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Journal Article

Optimal length of low reynolds number nanopropellers


Fischer,  Peer
Optical Nanoscopy, Max Planck Institute for Medical Research, Max Planck Society;

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Walker (Schamel), D., Kuebler, M., Morozov, K. I., Fischer, P., & Leshansky, A. M. (2015). Optimal length of low reynolds number nanopropellers. Nano Letters, 15(7), 4412-4416. doi:10.1021/acs.nanolett.5b01925.

Cite as: https://hdl.handle.net/21.11116/0000-000B-0B35-E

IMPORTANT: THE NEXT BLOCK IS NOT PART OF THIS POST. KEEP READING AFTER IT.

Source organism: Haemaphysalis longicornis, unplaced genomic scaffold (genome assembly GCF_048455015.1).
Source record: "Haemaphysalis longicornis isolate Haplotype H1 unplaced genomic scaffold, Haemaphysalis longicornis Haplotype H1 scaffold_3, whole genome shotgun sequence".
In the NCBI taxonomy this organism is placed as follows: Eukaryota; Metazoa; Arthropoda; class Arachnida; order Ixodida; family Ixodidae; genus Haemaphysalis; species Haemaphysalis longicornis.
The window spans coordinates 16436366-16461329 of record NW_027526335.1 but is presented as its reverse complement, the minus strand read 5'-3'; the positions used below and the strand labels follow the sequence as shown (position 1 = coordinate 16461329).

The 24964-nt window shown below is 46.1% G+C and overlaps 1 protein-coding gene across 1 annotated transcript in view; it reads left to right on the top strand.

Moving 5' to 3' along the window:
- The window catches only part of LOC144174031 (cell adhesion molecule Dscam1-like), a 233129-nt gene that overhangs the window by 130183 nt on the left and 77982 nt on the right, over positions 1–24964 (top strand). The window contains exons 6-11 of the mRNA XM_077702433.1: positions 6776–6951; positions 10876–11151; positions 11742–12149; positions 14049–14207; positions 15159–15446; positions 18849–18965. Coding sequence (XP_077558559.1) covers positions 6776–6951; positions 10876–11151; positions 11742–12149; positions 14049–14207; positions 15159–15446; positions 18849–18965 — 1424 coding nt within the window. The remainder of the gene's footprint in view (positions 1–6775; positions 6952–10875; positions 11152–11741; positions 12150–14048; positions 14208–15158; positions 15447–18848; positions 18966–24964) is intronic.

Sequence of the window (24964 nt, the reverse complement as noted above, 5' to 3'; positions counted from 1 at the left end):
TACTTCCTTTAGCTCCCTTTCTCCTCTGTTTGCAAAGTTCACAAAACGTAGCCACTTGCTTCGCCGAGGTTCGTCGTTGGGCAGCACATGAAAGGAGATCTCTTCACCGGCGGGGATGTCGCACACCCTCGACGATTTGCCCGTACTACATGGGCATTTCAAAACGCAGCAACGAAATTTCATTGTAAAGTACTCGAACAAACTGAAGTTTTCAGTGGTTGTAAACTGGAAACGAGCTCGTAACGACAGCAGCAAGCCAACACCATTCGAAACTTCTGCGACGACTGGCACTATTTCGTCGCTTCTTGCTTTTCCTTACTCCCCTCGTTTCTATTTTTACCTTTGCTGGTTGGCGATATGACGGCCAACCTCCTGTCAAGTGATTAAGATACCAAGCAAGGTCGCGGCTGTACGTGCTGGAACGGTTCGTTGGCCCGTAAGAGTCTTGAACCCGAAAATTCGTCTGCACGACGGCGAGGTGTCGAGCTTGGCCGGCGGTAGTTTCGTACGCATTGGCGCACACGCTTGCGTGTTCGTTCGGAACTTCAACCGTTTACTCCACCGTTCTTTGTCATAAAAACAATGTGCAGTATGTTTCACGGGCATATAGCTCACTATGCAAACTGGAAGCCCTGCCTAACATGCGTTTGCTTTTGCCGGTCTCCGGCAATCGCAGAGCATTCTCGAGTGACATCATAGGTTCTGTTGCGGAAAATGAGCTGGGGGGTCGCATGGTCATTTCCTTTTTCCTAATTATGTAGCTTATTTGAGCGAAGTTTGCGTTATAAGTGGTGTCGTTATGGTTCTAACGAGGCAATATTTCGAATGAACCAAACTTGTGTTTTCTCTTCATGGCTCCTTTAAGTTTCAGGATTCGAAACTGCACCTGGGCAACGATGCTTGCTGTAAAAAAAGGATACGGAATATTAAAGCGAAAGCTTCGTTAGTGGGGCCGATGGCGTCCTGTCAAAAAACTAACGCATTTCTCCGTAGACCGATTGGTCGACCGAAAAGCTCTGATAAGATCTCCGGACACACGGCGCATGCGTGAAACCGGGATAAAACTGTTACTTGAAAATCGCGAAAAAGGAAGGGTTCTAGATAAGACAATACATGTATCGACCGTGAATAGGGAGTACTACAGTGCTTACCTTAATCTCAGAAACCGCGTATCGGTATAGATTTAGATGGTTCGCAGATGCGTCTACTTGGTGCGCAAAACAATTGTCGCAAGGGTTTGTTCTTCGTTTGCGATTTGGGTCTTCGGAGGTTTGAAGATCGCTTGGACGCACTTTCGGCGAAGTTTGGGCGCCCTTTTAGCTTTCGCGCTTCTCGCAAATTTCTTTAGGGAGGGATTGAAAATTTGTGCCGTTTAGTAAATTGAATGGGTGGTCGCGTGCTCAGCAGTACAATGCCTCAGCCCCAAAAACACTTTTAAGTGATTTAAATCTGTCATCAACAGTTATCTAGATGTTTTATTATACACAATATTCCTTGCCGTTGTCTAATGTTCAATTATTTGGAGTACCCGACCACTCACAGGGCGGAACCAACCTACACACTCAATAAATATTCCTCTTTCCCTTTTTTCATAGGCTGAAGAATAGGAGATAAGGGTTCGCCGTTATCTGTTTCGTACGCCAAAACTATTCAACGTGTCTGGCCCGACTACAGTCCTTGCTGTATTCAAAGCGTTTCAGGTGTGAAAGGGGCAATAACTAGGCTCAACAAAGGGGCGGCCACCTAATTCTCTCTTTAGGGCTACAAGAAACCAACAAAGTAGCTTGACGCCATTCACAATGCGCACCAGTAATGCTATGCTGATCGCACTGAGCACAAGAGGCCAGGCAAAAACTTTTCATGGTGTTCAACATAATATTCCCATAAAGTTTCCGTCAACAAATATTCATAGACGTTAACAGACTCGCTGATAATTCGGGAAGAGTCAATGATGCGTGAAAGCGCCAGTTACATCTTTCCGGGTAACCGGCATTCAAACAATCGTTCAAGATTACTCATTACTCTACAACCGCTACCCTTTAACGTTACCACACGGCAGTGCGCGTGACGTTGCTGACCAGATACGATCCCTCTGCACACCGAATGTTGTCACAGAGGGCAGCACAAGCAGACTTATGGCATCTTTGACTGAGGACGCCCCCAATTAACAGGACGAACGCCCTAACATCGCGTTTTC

Locomotion in fluids at the nanoscale is dominated by viscous drag. One efficient propulsion scheme is to use a weak rotating magnetic field that drives a chiral object. From bacterial flagella to artificial drills, the corkscrew is a universally useful chiral shape for propulsion in viscous environments. Externally powered magnetic micro- and nanomotors have been recently developed that allow for precise fuel-free propulsion in complex media. Here, we combine analytical and numerical theory with experiments on nanostructured screw-propellers to show that the optimal length is surprisingly short–only about one helical turn, which is shorter than most of the structures in use to date. The results have important implications for the design of artificial actuated nano- and micropropellers and can dramatically reduce fabrication times, while ensuring optimal performance.